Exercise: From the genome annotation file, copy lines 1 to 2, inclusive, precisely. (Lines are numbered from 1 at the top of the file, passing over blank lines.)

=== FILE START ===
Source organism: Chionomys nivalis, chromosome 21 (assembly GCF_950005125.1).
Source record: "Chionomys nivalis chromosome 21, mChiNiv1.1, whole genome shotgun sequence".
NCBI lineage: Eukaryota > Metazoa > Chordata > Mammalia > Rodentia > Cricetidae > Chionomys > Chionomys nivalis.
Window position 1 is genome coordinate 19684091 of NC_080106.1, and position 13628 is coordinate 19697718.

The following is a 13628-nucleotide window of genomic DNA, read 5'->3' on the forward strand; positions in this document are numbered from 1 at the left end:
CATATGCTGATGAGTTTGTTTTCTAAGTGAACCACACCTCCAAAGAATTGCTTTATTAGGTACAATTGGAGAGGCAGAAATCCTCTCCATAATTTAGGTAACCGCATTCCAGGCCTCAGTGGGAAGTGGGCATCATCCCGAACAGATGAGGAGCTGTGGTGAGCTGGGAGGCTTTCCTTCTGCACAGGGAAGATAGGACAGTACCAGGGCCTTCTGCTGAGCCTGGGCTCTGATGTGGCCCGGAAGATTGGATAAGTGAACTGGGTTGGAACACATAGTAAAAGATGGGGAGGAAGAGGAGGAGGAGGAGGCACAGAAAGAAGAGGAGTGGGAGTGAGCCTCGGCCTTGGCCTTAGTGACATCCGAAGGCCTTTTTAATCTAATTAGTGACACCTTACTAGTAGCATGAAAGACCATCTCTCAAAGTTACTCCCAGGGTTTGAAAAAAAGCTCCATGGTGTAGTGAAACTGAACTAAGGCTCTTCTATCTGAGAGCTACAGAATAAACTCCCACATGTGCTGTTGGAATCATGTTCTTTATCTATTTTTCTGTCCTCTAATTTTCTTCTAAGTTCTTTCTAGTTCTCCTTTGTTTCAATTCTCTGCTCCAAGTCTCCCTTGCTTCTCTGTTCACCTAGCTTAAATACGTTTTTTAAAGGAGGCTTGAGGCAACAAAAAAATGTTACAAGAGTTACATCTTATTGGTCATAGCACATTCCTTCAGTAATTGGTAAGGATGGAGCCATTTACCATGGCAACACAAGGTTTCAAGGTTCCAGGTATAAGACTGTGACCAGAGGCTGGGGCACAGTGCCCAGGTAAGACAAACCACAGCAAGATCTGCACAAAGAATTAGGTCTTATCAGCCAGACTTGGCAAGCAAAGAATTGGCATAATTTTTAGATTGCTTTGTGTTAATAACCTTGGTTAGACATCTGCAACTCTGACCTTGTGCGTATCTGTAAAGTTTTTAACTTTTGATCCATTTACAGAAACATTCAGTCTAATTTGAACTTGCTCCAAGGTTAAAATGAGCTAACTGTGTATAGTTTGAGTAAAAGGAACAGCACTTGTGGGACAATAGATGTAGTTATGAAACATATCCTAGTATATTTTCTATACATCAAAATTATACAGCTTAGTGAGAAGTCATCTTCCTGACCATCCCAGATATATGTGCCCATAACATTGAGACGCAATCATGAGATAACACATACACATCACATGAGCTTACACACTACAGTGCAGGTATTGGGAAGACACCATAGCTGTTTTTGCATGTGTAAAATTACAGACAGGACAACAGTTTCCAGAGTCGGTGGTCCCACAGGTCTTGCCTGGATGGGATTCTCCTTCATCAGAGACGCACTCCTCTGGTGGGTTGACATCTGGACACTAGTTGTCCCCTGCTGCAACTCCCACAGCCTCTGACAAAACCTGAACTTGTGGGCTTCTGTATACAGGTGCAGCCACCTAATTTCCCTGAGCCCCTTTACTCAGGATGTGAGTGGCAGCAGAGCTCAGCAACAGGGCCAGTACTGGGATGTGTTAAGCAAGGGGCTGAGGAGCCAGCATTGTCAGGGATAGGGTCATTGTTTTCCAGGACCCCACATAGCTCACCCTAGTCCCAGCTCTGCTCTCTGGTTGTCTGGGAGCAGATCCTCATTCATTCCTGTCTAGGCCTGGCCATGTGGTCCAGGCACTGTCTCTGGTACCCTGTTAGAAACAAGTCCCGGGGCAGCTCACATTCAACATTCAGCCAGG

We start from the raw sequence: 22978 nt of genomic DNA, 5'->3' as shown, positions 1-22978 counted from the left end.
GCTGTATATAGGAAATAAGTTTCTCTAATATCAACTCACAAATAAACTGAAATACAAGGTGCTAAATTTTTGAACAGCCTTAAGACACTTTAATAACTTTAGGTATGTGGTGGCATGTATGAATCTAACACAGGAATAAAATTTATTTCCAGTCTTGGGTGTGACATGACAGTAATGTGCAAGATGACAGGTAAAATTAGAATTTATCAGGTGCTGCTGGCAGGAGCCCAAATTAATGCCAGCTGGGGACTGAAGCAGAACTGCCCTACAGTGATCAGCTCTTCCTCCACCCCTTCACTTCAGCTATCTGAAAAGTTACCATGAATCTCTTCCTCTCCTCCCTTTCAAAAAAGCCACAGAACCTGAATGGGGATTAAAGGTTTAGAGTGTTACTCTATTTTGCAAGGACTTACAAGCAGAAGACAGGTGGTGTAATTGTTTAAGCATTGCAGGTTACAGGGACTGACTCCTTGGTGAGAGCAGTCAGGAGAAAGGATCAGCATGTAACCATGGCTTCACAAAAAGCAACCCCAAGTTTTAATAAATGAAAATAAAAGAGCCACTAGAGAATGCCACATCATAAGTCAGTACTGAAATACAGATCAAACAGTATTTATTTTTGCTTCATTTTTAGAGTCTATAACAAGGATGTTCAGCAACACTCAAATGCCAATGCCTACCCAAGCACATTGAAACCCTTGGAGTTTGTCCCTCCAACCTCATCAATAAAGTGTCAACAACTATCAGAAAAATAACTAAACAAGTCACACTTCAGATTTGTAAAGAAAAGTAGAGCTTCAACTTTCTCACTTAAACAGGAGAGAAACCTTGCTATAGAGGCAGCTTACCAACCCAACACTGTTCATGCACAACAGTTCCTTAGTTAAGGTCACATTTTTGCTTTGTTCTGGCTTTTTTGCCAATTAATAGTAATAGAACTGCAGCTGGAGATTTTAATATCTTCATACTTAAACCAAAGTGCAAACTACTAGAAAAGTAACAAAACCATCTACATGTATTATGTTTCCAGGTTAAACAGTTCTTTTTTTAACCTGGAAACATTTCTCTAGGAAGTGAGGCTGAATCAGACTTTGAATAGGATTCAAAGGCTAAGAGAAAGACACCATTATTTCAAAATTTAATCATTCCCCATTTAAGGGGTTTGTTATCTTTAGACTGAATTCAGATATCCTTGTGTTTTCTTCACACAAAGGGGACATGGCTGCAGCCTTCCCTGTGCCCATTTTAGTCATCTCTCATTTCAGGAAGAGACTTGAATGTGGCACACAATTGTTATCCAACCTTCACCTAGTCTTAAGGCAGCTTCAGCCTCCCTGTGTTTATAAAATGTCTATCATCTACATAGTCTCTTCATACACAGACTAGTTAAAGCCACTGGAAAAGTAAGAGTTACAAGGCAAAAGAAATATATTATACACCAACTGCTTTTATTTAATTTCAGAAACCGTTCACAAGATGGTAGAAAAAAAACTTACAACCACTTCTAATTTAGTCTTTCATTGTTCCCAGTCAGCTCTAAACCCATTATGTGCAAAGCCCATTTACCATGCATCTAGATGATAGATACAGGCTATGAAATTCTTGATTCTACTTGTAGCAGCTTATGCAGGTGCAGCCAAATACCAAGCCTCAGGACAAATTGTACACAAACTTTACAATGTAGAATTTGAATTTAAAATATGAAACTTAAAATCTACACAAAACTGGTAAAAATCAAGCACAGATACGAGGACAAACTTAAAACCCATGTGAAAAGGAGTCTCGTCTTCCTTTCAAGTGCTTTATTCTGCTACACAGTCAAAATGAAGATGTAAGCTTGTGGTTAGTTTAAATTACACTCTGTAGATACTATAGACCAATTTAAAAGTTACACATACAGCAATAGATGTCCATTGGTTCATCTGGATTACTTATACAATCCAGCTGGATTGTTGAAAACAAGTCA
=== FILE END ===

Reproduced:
Source organism: Chionomys nivalis, chromosome 21 (assembly GCF_950005125.1).
Source record: "Chionomys nivalis chromosome 21, mChiNiv1.1, whole genome shotgun sequence".